Sandwich technique

In foreign language teaching, the sandwich technique is the oral inclusion of an idiomatic translation in the mother tongue between an unknown phrase in the learned language and its repetition. This is meant to convey meaning as quickly and completely as possible. The mother tongue equivalent can be used almost as an aside, with a slight break in the flow of speech to point it as an intruder.

While modeling a dialogue sentence for students to repeat, the teacher not only provides an oral mother tongue equivalent for unknown phrases or words, but repeats the foreign language phrase before students imitate them.

For instance, a German teacher of English might engage in the following exchange with the students:

Teacher: "Let me try - lass mich mal versuchen - let me try."

Students: "Let me try."

Mother tongue mirroring

Mother tongue mirroring technique is the adaptation of the time-honoured technique of literal translation or word-for word translation for educational purposes. The primary motive is to make foreign constructions significant and transparent to learners and, in most of the cases, spare them the technical jargon of grammatical study. It varies from literal translation and interlinear text as utilized in the past since it takes into account what progress learners have done and only focuses upon a specific structure at a time. As a didactic device, it can only be used to the extent that it remains comprehensible to the learner, unless it is combined with a normal idiomatic translation.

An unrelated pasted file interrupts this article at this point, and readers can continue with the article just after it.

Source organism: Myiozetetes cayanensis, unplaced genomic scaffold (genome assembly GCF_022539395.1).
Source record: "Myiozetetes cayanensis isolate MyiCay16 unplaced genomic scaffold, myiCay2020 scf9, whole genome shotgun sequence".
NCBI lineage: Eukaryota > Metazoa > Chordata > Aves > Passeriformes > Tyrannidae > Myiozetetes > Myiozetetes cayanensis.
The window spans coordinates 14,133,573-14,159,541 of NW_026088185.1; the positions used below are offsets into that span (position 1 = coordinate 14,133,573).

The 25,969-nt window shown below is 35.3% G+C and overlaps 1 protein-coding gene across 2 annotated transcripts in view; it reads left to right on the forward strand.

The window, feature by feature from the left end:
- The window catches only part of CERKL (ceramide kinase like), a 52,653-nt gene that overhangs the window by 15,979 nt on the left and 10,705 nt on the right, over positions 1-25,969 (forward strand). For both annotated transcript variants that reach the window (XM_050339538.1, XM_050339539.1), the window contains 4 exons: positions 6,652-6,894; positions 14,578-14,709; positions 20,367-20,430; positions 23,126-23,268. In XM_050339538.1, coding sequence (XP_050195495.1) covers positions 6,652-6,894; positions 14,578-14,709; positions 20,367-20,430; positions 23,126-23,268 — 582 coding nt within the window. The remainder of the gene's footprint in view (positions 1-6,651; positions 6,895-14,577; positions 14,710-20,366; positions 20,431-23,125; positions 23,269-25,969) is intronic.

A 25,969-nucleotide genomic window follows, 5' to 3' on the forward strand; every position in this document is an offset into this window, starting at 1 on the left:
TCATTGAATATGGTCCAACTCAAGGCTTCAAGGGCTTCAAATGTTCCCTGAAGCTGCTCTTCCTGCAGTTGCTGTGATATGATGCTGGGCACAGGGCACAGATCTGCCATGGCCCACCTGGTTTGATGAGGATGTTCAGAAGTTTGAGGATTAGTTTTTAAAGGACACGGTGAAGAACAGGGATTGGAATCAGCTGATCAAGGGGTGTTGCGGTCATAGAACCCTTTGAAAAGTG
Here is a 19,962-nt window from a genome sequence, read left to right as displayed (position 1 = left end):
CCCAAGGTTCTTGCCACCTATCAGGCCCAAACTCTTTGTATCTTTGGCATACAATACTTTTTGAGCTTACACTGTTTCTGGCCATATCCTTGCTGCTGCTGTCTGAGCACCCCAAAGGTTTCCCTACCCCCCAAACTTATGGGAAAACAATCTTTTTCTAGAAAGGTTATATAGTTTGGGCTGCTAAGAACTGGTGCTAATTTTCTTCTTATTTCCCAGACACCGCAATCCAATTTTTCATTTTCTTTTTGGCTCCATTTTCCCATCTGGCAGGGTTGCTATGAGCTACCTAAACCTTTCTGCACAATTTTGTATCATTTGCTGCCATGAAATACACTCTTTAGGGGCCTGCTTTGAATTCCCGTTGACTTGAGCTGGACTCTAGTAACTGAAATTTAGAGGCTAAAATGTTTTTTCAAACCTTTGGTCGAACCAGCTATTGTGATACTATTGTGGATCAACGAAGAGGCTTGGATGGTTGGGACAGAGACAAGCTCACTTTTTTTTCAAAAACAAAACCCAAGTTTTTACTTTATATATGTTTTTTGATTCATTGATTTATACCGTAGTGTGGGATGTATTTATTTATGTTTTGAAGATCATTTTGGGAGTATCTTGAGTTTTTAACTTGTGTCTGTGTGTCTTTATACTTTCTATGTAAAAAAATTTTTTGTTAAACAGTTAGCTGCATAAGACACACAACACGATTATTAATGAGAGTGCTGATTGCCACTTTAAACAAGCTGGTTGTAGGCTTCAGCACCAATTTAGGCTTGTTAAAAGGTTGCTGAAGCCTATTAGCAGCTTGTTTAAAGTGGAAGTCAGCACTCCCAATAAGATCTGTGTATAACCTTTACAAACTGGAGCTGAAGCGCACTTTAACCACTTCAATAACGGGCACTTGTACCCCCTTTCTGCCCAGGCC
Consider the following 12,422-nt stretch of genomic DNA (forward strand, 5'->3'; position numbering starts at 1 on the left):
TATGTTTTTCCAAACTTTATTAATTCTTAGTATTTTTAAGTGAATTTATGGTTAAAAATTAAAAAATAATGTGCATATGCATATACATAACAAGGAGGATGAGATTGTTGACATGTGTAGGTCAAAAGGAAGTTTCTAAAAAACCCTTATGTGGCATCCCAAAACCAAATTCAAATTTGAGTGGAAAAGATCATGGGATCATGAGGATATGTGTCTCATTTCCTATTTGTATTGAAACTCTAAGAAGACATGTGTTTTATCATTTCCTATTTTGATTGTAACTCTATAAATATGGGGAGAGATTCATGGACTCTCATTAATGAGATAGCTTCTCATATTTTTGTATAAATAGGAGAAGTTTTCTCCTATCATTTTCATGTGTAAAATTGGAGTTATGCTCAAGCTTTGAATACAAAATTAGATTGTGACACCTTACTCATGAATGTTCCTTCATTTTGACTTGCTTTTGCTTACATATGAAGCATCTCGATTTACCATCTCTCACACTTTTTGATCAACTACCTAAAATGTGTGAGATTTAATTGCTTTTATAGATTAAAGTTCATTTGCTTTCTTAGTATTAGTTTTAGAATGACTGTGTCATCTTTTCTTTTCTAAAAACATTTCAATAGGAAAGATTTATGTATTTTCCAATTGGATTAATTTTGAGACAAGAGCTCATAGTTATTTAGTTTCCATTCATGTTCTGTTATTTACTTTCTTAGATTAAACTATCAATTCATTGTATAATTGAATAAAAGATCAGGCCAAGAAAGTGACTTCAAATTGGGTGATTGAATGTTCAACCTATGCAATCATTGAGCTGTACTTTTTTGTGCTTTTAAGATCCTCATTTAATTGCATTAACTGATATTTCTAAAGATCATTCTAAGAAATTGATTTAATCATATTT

Back-chaining

Back-chaining is a technique that is used in teaching oral language skills, particularly with polysyllabic or difficult words. The teacher pronounces the last syllable, the student repeats, and then the teacher continue, working backwards from the end of the word to the beginning.

For example, to teach the name 'Mussorgsky' a teacher will pronounce the last syllable: -sky, and have the student repeat it. Then the teacher will repeat it with -sorg- attached before: -sorg-sky, and all that remains is the first syllable: Mus-sorg-sky.